Looking for adventure, natural wonder? Excursion company offers a world of it, without traveling far

Take It Outside targets nature lovers, adventurers

CINCINNATI -- Plenty of natural beauty can be found in Cincinnati’s own back yard. That’s the message natives Adrian Hogel and Amy Devine hope to drive home with their all-inclusive adventure travel company, Take It Outside Excursions

Launched in July 2016, Take It Outside Excursions offers trips focused on exploring and being active outdoors – all within driving distance of Cincinnati. Led by a team of expert guides, travelers can build their own customized group trip or attend a planned adventure. Upcoming trips include camping and whitewater rafting in West Virginia from July 28-30; yoga, kayaking and winery visits in Michigan from Aug. 25-28; and rock climbing, hiking and camping at Red River Gorge in Kentucky from Sept. 8-10.

“We have so much to offer in the Midwest, and I think that is definitely overlooked,” Devine said. “We have skiing, paddling, whitewater rafting and climbing. It’s all right here. Just because you aren’t summiting at 12,000 feet, that doesn’t mean you aren’t going to get some spectacular views.”

All trips are between two and four days, with the intention of keeping them accessible and affordable to the average person interested in trying something new. Because Devine and Hogel recognize not everyone wants to sleep on the ground, not all trips require camping (the Michigan trip’s accommodations are a rental house). Transportation, accommodations and food are supplied, as well as equipment.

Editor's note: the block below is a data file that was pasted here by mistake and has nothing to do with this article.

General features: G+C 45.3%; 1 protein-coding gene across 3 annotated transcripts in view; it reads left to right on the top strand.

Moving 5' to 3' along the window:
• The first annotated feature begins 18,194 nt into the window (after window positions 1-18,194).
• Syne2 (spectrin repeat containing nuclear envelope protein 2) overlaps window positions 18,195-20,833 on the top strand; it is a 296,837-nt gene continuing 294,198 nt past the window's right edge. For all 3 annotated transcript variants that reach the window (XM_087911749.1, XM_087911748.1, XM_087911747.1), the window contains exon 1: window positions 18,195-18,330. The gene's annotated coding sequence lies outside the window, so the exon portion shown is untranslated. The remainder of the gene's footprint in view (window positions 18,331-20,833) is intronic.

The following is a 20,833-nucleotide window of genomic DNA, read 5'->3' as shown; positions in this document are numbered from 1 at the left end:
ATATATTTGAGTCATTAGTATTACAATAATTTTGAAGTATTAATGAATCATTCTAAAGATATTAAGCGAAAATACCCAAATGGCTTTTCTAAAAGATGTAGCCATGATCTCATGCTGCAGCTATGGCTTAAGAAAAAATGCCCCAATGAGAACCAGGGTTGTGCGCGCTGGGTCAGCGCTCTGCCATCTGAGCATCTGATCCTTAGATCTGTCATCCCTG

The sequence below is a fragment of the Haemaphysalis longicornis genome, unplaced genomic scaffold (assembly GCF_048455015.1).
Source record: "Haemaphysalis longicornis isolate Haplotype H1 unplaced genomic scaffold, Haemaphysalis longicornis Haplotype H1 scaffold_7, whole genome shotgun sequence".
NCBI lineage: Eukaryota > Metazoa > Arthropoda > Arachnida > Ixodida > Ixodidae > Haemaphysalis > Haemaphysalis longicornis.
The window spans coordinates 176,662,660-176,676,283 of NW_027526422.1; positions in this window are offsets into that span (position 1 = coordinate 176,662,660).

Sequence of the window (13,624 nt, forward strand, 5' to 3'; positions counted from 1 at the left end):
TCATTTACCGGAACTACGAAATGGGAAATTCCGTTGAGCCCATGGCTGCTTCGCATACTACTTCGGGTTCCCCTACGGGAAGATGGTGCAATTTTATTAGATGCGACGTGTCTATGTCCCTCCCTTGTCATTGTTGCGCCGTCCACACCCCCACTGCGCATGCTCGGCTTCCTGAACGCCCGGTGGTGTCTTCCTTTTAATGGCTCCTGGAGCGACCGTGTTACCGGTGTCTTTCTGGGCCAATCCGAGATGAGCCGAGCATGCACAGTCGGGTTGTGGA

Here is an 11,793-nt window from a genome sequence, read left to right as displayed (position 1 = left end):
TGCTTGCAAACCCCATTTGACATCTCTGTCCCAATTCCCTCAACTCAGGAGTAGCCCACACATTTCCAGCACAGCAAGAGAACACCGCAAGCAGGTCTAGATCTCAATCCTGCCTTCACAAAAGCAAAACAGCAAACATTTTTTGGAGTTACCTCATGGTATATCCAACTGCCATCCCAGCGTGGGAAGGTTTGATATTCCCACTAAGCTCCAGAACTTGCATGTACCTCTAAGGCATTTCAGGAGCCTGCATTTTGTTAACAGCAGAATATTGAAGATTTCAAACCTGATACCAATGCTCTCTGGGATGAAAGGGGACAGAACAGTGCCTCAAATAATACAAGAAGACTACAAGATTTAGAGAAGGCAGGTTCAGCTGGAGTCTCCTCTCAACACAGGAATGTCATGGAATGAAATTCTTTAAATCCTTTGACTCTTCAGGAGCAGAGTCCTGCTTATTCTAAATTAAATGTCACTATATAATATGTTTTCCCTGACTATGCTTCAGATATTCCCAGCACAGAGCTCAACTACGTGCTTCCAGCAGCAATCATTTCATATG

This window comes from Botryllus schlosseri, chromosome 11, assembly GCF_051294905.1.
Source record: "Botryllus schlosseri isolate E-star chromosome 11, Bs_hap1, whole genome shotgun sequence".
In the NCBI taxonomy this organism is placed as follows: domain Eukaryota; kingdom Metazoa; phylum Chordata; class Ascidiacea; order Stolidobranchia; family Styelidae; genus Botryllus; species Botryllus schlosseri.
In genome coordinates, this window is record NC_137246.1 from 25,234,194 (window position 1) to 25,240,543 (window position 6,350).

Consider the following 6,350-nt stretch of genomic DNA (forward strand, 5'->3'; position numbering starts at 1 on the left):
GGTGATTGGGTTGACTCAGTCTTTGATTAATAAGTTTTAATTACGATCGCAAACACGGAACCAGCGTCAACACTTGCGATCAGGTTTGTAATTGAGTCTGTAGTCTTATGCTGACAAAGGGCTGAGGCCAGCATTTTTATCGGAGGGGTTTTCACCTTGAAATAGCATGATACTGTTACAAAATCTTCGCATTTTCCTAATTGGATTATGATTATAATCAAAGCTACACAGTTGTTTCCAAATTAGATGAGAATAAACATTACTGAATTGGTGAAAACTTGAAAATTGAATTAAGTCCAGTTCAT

“I think being out in nature is really therapeutic. It’s easy to get out on our trips because they are so close, you don’t have to fly and it’s a low commitment,” Hogel said. “Just a quick two- or three-day break can really recharge your batteries.”

Friends since their days as basketball teammates at St. Ursula Academy in the mid-90s, Hogel and Devine both came to love the outdoors during their early adulthood when Devine lived in Cincinnati and Hogel in Colorado.

After four years at Ohio University playing for the school’s soccer team, Hogel moved to Colorado to feed her newfound interest in rock climbing and pursue a master’s degree and a career in ecology and environmental planning. Later, while living in Nevada, Hogel launched a travel business leading yoga and surfing retreats, which proved to be a perfect training ground for Take It Outside.

Adrian Hogel and Amy Devine have been friends since their days as basketball teammates at St. Ursula Academy in the mid-1990s.

Devine attended college in Ohio and then went to work for Procter & Gamble. She spent much of her free time traveling the country, often on trips that revolved around her love of kayaking. Friends often asked her for advice on where to visit, what trails to hike and what gear to buy. When one friend suggested she take her outdoor-adventure planning skills and turn them into a business, Devine immediately thought of Hogel, who had recently moved back to Cincinnati, as a partner.

The women launched their company with a debut trip to Northern Michigan last year. One of the first attendees to sign up was Juliann Jones, a globe-trotting, travel blog-writing Liberty Township resident who met Devine when they both worked for P&G. At the time, Jones didn’t think of herself as an outdoorsy type, but she was intrigued by the outdoor yoga and kayaking aspects of the Michigan trip and decided to give it a try.

“The trip did give me the confidence to realize that I can be a little more outdoorsy when I don’t have to be by myself and when there is someone more experienced to take us through it all,” Jones said. “I still keep in touch with everyone from that trip.”

Jones’ experience is exactly what Hogel and Devine hope for their clients. The partners – who both work flexible day jobs in addition to running Take It Outside – each offer a unique perspective. While Devine likes to concentrate on encouraging people to try new things and teaching them new skills, Hogel emphasizes nature’s ability to help people focus inward.

“(Our trips) offer a chance for a mental escape or a refocus, as well as camaraderie and healthy living,” Hogel said.

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